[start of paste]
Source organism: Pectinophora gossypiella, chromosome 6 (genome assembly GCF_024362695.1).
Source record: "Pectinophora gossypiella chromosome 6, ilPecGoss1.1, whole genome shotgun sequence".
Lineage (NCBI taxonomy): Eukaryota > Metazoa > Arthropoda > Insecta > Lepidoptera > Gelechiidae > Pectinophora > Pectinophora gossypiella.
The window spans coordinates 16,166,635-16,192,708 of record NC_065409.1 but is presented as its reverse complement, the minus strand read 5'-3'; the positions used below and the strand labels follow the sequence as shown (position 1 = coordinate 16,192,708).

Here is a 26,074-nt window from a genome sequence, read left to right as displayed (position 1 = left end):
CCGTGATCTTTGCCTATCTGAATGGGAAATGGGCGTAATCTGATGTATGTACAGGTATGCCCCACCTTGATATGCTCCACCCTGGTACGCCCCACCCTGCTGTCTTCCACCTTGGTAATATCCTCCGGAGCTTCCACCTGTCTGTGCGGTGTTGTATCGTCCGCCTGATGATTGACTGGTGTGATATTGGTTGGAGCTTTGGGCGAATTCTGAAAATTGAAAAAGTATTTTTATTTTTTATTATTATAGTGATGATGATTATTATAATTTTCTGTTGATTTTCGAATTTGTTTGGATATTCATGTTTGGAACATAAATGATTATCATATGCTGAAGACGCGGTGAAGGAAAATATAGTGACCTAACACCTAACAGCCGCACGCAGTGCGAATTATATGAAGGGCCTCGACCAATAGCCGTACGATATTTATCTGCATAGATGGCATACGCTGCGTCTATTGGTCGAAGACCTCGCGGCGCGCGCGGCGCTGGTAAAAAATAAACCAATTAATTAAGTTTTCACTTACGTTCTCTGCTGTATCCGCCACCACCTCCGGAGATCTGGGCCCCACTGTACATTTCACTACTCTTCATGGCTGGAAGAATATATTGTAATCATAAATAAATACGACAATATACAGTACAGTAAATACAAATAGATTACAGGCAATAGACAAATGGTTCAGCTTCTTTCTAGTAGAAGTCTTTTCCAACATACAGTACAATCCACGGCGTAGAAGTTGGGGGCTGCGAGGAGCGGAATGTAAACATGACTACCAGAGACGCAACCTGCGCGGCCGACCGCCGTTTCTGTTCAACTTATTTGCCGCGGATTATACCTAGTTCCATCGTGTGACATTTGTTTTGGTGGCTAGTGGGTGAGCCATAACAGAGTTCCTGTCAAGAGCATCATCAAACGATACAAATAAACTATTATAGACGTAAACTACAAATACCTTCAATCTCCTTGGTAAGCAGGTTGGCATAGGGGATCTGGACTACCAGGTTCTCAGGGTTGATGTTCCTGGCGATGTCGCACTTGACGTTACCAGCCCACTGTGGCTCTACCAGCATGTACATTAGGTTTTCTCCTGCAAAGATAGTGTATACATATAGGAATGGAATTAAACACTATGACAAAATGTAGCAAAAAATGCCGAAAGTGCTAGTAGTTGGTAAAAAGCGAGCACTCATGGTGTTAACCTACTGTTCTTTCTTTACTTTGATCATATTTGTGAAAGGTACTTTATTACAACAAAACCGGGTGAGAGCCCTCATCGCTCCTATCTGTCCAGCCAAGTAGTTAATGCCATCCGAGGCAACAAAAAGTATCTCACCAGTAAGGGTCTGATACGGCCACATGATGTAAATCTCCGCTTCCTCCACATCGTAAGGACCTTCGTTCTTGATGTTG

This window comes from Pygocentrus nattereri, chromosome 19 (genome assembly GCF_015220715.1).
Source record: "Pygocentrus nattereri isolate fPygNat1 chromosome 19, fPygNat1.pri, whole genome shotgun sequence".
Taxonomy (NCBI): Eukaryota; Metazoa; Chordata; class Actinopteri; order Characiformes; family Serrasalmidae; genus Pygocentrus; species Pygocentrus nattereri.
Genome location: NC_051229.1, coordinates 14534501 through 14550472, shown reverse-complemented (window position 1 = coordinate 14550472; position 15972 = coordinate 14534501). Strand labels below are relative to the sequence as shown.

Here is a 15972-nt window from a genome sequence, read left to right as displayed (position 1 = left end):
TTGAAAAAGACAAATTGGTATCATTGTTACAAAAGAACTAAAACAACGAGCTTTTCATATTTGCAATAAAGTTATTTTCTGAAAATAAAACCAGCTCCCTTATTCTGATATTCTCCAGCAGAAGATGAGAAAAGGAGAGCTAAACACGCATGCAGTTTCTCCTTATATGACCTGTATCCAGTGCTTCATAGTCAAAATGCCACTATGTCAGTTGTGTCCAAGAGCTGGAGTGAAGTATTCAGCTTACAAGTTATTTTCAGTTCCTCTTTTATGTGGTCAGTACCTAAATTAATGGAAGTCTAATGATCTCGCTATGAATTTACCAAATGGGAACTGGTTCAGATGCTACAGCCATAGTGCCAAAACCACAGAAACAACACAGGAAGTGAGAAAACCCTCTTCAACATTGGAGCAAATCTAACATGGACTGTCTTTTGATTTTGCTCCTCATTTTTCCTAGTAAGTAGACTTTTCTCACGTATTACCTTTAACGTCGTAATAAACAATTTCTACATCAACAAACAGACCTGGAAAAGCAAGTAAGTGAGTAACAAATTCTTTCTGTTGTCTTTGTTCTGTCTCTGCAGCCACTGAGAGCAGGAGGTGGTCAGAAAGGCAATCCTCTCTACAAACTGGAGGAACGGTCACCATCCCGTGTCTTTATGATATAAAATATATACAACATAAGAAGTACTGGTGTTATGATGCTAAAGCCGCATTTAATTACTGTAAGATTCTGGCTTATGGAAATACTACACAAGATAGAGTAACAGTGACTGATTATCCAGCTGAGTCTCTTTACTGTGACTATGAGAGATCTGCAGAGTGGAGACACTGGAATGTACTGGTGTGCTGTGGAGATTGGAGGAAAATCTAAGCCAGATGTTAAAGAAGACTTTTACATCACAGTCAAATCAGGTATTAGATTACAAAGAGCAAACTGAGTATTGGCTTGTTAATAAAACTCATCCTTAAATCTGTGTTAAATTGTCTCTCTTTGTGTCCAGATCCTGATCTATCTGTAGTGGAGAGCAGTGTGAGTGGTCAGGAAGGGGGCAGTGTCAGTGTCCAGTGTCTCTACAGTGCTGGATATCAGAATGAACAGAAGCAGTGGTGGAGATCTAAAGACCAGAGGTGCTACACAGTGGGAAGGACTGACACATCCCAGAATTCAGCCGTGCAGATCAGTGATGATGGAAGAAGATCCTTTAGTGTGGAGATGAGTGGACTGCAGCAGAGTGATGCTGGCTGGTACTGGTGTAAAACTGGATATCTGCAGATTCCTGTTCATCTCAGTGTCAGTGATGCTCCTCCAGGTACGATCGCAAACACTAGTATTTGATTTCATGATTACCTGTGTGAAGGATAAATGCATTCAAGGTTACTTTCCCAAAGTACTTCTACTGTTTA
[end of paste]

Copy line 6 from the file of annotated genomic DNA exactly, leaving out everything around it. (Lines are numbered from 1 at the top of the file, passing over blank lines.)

CCGTGATCTTTGCCTATCTGAATGGGAAATGGGCGTAATCTGATGTATGTACAGGTATGCCCCACCTTGATATGCTCCACCCTGGTACGCCCCACCCTGCTGTCTTCCACCTTGGTAATATCCTCCGGAGCTTCCACCTGTCTGTGCGGTGTTGTATCGTCCGCCTGATGATTGACTGGTGTGATATTGGTTGGAGCTTTGGGCGAATTCTGAAAATTGAAAAAGTATTTTTATTTTTTATTATTATAGTGATGATGATTATTATAATTTTCTGTTGATTTTCGAATTTGTTTGGATATTCATGTTTGGAACATAAATGATTATCATATGCTGAAGACGCGGTGAAGGAAAATATAGTGACCTAACACCTAACAGCCGCACGCAGTGCGAATTATATGAAGGGCCTCGACCAATAGCCGTACGATATTTATCTGCATAGATGGCATACGCTGCGTCTATTGGTCGAAGACCTCGCGGCGCGCGCGGCGCTGGTAAAAAATAAACCAATTAATTAAGTTTTCACTTACGTTCTCTGCTGTATCCGCCACCACCTCCGGAGATCTGGGCCCCACTGTACATTTCACTACTCTTCATGGCTGGAAGAATATATTGTAATCATAAATAAATACGACAATATACAGTACAGTAAATACAAATAGATTACAGGCAATAGACAAATGGTTCAGCTTCTTTCTAGTAGAAGTCTTTTCCAACATACAGTACAATCCACGGCGTAGAAGTTGGGGGCTGCGAGGAGCGGAATGTAAACATGACTACCAGAGACGCAACCTGCGCGGCCGACCGCCGTTTCTGTTCAACTTATTTGCCGCGGATTATACCTAGTTCCATCGTGTGACATTTGTTTTGGTGGCTAGTGGGTGAGCCATAACAGAGTTCCTGTCAAGAGCATCATCAAACGATACAAATAAACTATTATAGACGTAAACTACAAATACCTTCAATCTCCTTGGTAAGCAGGTTGGCATAGGGGATCTGGACTACCAGGTTCTCAGGGTTGATGTTCCTGGCGATGTCGCACTTGACGTTACCAGCCCACTGTGGCTCTACCAGCATGTACATTAGGTTTTCTCCTGCAAAGATAGTGTATACATATAGGAATGGAATTAAACACTATGACAAAATGTAGCAAAAAATGCCGAAAGTGCTAGTAGTTGGTAAAAAGCGAGCACTCATGGTGTTAACCTACTGTTCTTTCTTTACTTTGATCATATTTGTGAAAGGTACTTTATTACAACAAAACCGGGTGAGAGCCCTCATCGCTCCTATCTGTCCAGCCAAGTAGTTAATGCCATCCGAGGCAACAAAAAGTATCTCACCAGTAAGGGTCTGATACGGCCACATGATGTAAATCTCCGCTTCCTCCACATCGTAAGGACCTTCGTTCTTGATGTTG